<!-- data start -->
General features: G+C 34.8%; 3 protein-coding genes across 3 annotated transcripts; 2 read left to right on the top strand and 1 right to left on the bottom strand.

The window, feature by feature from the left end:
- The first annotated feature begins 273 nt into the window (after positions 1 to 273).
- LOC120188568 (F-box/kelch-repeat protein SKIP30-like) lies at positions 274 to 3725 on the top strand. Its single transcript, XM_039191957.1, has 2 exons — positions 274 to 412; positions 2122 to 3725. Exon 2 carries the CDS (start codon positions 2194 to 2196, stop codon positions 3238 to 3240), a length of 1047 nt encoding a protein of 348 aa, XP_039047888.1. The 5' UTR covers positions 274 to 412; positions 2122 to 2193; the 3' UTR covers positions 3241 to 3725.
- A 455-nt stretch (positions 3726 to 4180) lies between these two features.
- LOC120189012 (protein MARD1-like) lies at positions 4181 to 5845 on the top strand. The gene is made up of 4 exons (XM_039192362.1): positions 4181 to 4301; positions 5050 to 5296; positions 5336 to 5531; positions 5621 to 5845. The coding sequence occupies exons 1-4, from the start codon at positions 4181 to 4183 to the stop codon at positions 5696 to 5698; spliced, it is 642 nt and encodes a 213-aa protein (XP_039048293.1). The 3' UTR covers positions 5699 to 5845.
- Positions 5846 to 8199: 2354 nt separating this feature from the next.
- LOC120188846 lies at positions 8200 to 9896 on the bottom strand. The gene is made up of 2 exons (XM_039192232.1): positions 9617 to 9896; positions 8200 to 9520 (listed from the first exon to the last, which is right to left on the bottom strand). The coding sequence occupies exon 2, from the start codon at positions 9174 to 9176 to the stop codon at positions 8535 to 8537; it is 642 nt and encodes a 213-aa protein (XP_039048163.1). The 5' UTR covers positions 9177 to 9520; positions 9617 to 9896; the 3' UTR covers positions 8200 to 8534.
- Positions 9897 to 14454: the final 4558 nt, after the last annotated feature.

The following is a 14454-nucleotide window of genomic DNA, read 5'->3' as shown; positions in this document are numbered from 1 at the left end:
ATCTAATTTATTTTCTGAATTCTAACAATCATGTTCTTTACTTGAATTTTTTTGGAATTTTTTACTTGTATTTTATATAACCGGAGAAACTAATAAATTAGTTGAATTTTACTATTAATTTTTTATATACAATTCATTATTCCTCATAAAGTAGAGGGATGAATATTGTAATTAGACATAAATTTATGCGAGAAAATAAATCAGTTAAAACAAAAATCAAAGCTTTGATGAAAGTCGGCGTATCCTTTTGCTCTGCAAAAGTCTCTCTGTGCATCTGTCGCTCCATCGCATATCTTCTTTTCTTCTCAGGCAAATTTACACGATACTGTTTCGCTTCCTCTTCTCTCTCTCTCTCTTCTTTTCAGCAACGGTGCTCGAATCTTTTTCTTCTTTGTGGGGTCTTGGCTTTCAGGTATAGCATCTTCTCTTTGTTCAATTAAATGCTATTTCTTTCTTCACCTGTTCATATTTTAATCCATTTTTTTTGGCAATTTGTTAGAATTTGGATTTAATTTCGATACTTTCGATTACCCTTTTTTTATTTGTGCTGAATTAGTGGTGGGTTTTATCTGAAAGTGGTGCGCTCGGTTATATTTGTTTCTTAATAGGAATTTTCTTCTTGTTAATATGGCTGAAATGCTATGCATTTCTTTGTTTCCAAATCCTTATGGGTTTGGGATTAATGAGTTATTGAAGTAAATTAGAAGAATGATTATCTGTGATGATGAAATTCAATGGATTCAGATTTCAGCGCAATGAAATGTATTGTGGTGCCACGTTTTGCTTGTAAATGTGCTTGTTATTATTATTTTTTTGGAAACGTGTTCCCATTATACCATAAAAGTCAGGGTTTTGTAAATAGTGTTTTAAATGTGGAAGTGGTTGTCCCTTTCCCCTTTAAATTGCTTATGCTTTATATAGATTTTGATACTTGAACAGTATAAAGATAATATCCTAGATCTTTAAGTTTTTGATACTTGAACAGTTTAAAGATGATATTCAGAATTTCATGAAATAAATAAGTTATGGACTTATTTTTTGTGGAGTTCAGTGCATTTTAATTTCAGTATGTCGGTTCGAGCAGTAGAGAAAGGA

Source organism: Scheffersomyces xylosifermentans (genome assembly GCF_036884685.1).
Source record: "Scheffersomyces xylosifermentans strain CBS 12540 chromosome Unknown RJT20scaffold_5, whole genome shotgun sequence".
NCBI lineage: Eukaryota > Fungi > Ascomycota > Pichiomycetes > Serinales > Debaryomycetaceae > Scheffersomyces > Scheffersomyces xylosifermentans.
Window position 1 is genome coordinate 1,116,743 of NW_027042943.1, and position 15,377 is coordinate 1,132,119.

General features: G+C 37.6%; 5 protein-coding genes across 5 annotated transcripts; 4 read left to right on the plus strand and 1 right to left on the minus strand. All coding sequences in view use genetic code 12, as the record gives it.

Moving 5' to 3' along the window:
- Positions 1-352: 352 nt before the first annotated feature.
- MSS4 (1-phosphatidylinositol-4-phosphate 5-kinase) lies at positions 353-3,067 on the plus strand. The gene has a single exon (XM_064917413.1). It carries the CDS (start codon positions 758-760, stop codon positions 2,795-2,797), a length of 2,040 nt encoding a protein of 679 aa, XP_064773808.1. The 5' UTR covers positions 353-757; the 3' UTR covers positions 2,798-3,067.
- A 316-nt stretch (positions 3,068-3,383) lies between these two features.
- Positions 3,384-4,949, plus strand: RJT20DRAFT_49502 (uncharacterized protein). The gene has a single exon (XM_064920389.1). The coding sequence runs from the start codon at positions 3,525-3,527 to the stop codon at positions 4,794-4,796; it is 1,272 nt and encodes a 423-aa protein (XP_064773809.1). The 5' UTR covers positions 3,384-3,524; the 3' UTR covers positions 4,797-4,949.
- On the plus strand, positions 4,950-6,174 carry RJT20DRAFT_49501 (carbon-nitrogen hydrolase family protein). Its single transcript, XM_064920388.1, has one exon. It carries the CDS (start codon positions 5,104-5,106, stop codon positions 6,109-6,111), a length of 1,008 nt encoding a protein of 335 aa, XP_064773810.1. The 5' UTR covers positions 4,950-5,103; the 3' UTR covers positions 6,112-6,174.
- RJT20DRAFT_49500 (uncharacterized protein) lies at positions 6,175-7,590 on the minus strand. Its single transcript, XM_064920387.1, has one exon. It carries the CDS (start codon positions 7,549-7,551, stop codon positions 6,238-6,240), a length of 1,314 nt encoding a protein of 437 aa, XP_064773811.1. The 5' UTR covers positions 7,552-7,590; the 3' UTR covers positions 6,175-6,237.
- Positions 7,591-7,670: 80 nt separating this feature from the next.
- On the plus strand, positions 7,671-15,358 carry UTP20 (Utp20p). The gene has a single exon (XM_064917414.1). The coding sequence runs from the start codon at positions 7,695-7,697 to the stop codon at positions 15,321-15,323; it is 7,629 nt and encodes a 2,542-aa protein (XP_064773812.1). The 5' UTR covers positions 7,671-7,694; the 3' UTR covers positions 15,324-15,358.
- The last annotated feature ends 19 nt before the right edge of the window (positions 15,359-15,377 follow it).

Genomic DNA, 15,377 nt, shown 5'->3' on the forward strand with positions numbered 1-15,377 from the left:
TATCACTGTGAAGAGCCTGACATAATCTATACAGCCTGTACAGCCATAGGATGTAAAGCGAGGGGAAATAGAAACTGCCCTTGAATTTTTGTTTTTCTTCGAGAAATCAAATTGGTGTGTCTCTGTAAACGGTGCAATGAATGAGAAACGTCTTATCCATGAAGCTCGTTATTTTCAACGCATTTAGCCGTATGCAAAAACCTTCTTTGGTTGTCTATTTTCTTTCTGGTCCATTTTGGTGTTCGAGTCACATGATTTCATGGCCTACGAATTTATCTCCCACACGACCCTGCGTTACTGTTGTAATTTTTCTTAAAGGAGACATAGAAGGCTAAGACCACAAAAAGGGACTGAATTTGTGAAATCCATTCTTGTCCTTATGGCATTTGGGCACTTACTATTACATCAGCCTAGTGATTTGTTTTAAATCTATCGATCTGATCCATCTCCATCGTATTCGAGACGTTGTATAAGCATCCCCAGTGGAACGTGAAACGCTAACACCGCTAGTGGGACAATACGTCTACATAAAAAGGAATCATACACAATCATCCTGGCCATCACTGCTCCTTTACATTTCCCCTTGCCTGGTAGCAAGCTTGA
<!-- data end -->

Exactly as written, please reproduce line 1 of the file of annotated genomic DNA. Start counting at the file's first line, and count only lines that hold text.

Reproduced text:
General features: G+C 34.8%; 3 protein-coding genes across 3 annotated transcripts; 2 read left to right on the top strand and 1 right to left on the bottom strand.